PubMed
Salmerón  JManson  JEStampfer  MJColditz  GAWing  ALWillett  WC Dietary fiber, glycemic load, and risk of non-insulin-dependent diabetes mellitus in women. JAMA 1997;277 (6) 472- 477
PubMed
Foster-Powell  KHolt  SHBrand-Miller  JC International table of glycemic index and glycemic load values: 2002. Am J Clin Nutr 2002;76 (1) 5- 56
PubMed
Dhingra  RSullivan  LJacques  PF  et al.  Soft drink consumption and risk of developing cardiometabolic risk factors and the metabolic syndrome in middle-aged adults in the community. Circulation 2007;116 (5) 480- 488
PubMed
Nielsen  SJPopkin  BM Changes in beverage intake between 1977 and 2001. Am J Prev Med 2004;27 (3) 205- 210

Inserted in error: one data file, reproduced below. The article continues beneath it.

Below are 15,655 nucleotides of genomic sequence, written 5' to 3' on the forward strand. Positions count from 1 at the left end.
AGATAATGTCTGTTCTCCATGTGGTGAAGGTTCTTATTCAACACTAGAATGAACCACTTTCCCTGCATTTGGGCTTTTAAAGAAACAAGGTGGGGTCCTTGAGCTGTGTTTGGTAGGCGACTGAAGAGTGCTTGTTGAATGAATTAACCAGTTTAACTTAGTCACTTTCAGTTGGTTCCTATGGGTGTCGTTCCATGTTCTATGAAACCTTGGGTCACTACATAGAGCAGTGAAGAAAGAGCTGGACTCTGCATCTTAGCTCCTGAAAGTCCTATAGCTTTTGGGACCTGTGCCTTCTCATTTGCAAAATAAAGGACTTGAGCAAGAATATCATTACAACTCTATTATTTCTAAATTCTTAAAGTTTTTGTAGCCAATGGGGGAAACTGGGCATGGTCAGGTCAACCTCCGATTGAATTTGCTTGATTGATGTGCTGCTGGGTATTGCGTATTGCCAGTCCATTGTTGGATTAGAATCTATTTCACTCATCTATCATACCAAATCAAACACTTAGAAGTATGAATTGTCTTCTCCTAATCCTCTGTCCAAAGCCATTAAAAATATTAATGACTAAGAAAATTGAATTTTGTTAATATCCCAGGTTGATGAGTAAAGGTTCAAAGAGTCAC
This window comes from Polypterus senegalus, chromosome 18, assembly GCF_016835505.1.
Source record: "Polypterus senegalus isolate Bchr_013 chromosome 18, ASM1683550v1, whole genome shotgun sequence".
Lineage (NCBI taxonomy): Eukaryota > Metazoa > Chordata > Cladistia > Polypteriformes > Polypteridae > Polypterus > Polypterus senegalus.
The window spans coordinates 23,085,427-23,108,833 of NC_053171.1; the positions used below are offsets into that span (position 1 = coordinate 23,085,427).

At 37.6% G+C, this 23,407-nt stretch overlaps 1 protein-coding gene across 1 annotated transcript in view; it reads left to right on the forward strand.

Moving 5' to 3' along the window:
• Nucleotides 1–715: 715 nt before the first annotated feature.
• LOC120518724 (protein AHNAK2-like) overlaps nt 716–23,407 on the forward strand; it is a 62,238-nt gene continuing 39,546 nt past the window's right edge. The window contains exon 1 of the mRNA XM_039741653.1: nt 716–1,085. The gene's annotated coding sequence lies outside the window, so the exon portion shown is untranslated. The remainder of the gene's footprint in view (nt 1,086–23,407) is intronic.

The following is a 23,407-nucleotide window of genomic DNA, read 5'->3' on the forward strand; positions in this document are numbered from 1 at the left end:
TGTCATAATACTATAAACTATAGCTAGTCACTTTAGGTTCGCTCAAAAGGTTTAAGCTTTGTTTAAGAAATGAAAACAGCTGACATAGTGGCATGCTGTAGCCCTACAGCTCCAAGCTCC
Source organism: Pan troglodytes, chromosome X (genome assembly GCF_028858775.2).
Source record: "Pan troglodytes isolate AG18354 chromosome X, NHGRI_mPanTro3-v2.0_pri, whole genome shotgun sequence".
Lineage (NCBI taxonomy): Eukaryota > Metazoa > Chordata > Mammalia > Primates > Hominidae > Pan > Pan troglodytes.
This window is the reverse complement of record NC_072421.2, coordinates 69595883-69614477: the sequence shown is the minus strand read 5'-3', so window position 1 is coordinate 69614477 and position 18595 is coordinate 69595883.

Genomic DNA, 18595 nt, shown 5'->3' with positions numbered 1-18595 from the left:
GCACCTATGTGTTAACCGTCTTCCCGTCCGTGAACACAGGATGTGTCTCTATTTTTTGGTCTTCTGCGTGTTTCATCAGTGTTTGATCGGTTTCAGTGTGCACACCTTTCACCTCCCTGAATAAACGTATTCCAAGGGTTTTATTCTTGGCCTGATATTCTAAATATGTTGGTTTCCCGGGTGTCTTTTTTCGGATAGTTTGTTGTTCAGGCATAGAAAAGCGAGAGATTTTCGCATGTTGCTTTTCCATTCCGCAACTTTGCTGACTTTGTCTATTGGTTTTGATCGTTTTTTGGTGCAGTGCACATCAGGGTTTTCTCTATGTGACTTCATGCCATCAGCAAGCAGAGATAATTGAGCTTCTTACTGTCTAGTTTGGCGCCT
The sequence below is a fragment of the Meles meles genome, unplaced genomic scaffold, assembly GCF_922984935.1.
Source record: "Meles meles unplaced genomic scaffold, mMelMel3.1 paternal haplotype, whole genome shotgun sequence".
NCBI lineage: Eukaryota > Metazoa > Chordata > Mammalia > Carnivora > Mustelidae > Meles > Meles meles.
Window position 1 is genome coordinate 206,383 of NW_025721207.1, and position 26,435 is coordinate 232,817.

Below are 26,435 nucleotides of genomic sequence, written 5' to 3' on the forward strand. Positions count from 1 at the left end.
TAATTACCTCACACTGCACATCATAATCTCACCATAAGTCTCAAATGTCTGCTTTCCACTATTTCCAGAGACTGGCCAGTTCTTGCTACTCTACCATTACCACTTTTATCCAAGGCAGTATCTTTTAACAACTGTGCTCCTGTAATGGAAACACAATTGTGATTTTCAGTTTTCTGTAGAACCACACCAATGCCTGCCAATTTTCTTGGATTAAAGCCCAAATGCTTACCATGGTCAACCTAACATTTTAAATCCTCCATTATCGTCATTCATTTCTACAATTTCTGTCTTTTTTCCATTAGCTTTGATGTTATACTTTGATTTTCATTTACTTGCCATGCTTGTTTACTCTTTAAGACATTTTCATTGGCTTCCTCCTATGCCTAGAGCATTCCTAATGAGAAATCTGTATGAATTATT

PubMed

Figures

Tables

Table Graphic Jump LocationTable 1. Baseline Characteristics According to Sweetened Beverage Consumption
Table Graphic Jump LocationTable 2. Beverage Consumption in Relation to Risk of Type 2 Diabetes Mellitus
Table Graphic Jump LocationTable 3. Beverage Consumption in Relation to Risk of Type 2 Diabetes Mellitus, According to Age, Family History, and BMI
Table Graphic Jump LocationTable 4. Change in Intake of Soft Drinks and Fruit Drinks in Relation to Mean Weight Change, 1995 to 2001

References

Mokdad  AHFord  ESBowman  BA  et al.  Diabetes trends in the US: 1990-1998. Diabetes Care 2000;23 (9) 1278- 1283
PubMed
Lipton  RBLiao  YCao  GCooper  RS McGee  D Determinants of incident non-insulin-dependent diabetes mellitus among blacks and whites in a national sample: the NHANES I Epidemiologic Follow-up Study. Am J Epidemiol 1993;138 (10) 826- 839
PubMed
Colditz  GAWillett  WCStampfer  MJ  et al.  Weight as a risk factor for clinical diabetes in women. Am J Epidemiol 1990;132 (3) 501- 513